"I was very excited," the athletic, 5-foot-11 1/2 sophomore said. "It's a dream come true. All I wanted to do was just be on the team and see some court time.I'm a pretty good blocker and I have a lot of power. I have big hands and feet. I've been kind of a Sasquatch."
Mackenzie has played volleyball since fifth grade and credits her talent to her mother, who also played the sport in high school. Mackenzie started playing club volleyball a couple years ago and the stiffer competition increased her love for the sport.
She actually tried basketball as a fifth grader, but gave it up after her lone basket wound up in the opponent's goal.
Louisville volleyball coach Sabine Stork, a former volleyball standout married to three-time Olympian Jeff Stork, chose Mackenzie to start at the key opposite hitter position over some upperclassmen.
"With Mackenzie, it's always been about raw talent - how dynamic and athletic," she said. "She's probably our second-highest jumper and one of her best skills is blocking. The physical side at this age you can't teach. I can teach her the volleyball side of it. She can have a spectacular year. I see a lot of good things out of her."
In her fifth year of coaching at the all-girls school, Stork has been especially impressed by Mackenzie's low-key, humble nature. Stork remembers watching her play the Olivia Newton John role in Grease as an eighth grader, singing such long-time hits as "Hopelessly Devoted to You."
"I was kind of shocked. That was the first time I knew she had that hidden talent," Stork said. "I didn't even know she was Vin Scully's granddaughter until two weeks ago. They are a very low-key family and don't make bones about who they are."
Stork has experience with daughters of baseball celebrities. Several years ago Taylor Scioscia, daughter of Angels' manager Mike Scioscia, played for Stork.
Mackenzie is the oldest of five daughters, ages 15,13, 9, 7, and 5, and she appears to have a shot some day of being a college volleyball player and possibly even a professional singer.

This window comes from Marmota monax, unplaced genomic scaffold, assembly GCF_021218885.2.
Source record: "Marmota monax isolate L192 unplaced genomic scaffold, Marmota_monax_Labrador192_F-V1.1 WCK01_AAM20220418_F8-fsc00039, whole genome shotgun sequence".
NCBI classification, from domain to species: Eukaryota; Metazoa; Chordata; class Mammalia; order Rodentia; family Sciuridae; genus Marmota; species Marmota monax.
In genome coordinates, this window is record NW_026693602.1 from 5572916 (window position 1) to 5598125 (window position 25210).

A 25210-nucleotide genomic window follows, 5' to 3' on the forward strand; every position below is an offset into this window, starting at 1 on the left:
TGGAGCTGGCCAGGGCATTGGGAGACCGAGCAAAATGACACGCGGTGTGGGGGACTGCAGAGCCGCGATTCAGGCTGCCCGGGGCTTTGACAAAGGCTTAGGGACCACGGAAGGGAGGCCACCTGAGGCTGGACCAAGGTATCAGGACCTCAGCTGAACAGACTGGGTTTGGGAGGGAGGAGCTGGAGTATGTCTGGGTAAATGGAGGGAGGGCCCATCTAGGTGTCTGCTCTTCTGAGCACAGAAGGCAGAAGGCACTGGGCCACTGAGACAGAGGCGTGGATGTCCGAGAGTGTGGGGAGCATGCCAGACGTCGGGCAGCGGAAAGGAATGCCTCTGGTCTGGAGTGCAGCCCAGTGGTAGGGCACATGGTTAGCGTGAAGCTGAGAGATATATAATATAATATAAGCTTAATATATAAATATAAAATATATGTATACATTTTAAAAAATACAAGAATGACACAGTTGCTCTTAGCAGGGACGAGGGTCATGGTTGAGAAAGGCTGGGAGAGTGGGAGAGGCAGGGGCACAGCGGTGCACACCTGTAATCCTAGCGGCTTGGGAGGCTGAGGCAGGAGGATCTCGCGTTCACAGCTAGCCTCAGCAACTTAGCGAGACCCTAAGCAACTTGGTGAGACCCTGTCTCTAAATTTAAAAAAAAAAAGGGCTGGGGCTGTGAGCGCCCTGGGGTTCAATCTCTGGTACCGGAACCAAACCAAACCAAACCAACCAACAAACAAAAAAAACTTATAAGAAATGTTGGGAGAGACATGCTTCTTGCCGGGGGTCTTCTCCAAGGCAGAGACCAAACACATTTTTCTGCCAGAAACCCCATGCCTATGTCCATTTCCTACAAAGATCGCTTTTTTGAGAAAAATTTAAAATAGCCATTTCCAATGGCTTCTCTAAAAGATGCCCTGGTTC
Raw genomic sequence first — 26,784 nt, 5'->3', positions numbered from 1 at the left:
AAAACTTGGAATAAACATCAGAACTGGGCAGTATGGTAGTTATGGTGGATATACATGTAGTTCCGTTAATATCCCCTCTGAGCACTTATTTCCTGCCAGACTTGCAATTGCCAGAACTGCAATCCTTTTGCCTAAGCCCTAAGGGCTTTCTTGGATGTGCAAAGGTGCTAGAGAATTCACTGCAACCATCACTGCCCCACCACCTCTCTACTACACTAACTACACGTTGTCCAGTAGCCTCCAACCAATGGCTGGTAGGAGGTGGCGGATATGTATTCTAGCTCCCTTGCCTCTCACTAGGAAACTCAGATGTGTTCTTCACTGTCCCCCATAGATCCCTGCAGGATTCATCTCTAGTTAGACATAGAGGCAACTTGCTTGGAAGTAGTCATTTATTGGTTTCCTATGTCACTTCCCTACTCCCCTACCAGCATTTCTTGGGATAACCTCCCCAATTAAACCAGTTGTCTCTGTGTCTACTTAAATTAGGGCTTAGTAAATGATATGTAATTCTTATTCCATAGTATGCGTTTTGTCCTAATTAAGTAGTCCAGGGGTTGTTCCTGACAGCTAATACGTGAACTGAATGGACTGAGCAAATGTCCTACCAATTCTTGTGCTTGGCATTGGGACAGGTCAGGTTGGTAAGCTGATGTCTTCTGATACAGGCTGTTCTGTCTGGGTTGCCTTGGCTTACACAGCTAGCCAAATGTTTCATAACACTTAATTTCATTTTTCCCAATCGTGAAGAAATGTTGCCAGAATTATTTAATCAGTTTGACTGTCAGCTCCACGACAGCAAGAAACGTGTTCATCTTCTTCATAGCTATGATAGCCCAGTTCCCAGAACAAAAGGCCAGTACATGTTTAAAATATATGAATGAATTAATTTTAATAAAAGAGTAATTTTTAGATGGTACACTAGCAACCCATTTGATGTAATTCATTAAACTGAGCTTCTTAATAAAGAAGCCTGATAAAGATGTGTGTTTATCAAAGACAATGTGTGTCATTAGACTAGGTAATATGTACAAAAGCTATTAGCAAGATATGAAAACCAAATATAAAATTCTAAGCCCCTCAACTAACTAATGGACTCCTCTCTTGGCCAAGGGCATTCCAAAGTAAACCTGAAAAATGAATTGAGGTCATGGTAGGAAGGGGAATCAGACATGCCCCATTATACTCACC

Mackenzie, who carries a 3.6 GPA, listed Notre Dame, Georgetown, and UCLA as possible destinations.
Stork points out, "She has all the right tools. It's how hard she wants to work and it's up to her."
As far as singing is concerned, it's obviously been in her blood since the day she was born. She describes her voice as "soulful" and enjoys singers such as Miley Cyrus, Demi Lavato and Christina Aguilera.
"The sky is the limit. I try not to limit my kids at all," said
Catherine. "We joke that she is a Disney character. She wakes up singing
and goes to bed singing."
Catherine had an opportunity to record music when she was younger, but she chose to stay close to her family and go into the real estate business. Perhaps she will live that dream some day through Mackenzie, or even one of her younger daughters, who are all currently focusing on softball.
Mackenzie still hasn't decided whether she'd prefer a career in volleyball or music, but at this point she seems to be leaning towards singing.
"I would love to have that as a career," she said.
Dave Krider has covered high school sports more than five decades and was elected to both the National High School Hall of Fame and the U.S. Basketball Writers Hall of Fame. E-mail Dave at firstname.lastname@example.org.